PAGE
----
Five Decades of Educational Assortative Mating in Ten East Asian Societies
We study trends in educational homogamy at six boundaries in the educational structure of 10 East-Asian societies and explain its variation using explanatory variables at the country, cohort and boundary level. Educational homogamy was higher at the higher boundaries in the educational structure. Since the 1950s it decreased at all but the lowest boundaries, indicating convergence to a relatively low level of homogamy. Educational homogamy is lower in societies that are more modern, have higher female employment and experienced less Confucian influence. Results support the general openness and the exclusivity hypothesis, which predict educational homogamy to decrease in modernizing societies and to be higher when the group of more highly educated is smaller. Findings suggest that the trend towards less educational homogamy is related to educational expansion.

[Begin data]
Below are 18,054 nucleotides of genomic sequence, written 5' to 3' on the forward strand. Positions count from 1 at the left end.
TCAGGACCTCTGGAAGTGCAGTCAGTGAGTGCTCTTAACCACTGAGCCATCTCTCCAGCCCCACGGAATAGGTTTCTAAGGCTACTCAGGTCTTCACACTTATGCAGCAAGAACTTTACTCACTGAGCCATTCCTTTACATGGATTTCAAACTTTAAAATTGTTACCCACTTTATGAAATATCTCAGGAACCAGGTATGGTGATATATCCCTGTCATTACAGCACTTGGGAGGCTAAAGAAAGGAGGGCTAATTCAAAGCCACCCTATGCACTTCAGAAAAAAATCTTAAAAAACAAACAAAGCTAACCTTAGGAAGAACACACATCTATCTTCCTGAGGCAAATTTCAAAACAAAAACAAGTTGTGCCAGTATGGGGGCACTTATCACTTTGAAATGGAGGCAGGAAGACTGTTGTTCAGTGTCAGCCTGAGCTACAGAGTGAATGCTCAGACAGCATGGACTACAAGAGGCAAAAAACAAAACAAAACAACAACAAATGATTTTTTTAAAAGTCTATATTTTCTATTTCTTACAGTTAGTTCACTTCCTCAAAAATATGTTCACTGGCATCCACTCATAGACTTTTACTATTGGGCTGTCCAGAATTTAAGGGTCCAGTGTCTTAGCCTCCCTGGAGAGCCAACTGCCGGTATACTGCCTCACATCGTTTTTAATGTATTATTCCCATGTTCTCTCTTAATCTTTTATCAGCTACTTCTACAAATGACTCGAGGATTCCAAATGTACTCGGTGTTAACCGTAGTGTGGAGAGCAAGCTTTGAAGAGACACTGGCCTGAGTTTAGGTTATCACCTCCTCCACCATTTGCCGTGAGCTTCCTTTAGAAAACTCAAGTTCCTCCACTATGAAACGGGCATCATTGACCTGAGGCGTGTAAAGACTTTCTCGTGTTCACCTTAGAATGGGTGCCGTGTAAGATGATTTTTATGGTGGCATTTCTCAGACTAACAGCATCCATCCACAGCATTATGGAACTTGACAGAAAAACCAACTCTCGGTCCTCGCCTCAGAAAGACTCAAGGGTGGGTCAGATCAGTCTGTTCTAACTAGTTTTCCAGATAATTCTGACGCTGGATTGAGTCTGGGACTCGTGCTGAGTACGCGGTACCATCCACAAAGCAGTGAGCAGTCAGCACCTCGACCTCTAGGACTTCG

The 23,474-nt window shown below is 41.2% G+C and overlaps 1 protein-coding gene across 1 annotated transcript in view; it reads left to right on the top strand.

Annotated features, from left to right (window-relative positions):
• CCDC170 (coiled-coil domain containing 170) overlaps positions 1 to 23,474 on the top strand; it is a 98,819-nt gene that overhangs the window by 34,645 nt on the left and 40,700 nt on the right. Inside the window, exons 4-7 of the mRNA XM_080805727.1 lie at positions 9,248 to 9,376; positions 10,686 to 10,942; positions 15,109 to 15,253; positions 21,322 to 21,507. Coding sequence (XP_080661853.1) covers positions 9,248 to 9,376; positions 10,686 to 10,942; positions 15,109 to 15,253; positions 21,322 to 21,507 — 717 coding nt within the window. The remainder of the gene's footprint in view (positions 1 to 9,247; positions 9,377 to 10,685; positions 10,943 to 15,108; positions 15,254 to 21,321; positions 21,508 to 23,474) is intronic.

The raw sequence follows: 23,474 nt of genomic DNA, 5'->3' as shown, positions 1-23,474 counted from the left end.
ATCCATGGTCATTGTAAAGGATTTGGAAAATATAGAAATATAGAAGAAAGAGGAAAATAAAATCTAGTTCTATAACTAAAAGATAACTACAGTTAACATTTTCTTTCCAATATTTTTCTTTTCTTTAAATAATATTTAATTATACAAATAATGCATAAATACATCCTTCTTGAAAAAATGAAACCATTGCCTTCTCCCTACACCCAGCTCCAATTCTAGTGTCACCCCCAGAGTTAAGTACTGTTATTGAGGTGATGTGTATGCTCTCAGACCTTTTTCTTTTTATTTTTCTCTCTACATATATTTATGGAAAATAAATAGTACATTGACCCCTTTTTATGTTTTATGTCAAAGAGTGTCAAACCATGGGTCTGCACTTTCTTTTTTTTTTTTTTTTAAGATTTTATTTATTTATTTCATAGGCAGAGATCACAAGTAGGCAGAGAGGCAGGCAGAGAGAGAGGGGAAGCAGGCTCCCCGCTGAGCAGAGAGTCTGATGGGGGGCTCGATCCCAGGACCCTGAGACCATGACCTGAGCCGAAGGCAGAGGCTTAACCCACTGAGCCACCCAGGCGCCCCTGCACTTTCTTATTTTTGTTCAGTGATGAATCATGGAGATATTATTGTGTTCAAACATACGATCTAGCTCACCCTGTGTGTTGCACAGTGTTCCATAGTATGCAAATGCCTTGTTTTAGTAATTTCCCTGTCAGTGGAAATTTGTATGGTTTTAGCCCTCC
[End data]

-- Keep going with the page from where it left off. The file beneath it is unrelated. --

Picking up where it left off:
Jeroen Smits and Hyunjoon Park. "Five Decades of Educational Assortative Mating in Ten East Asian Societies" Social Forces 88.1 (2009): 227-255.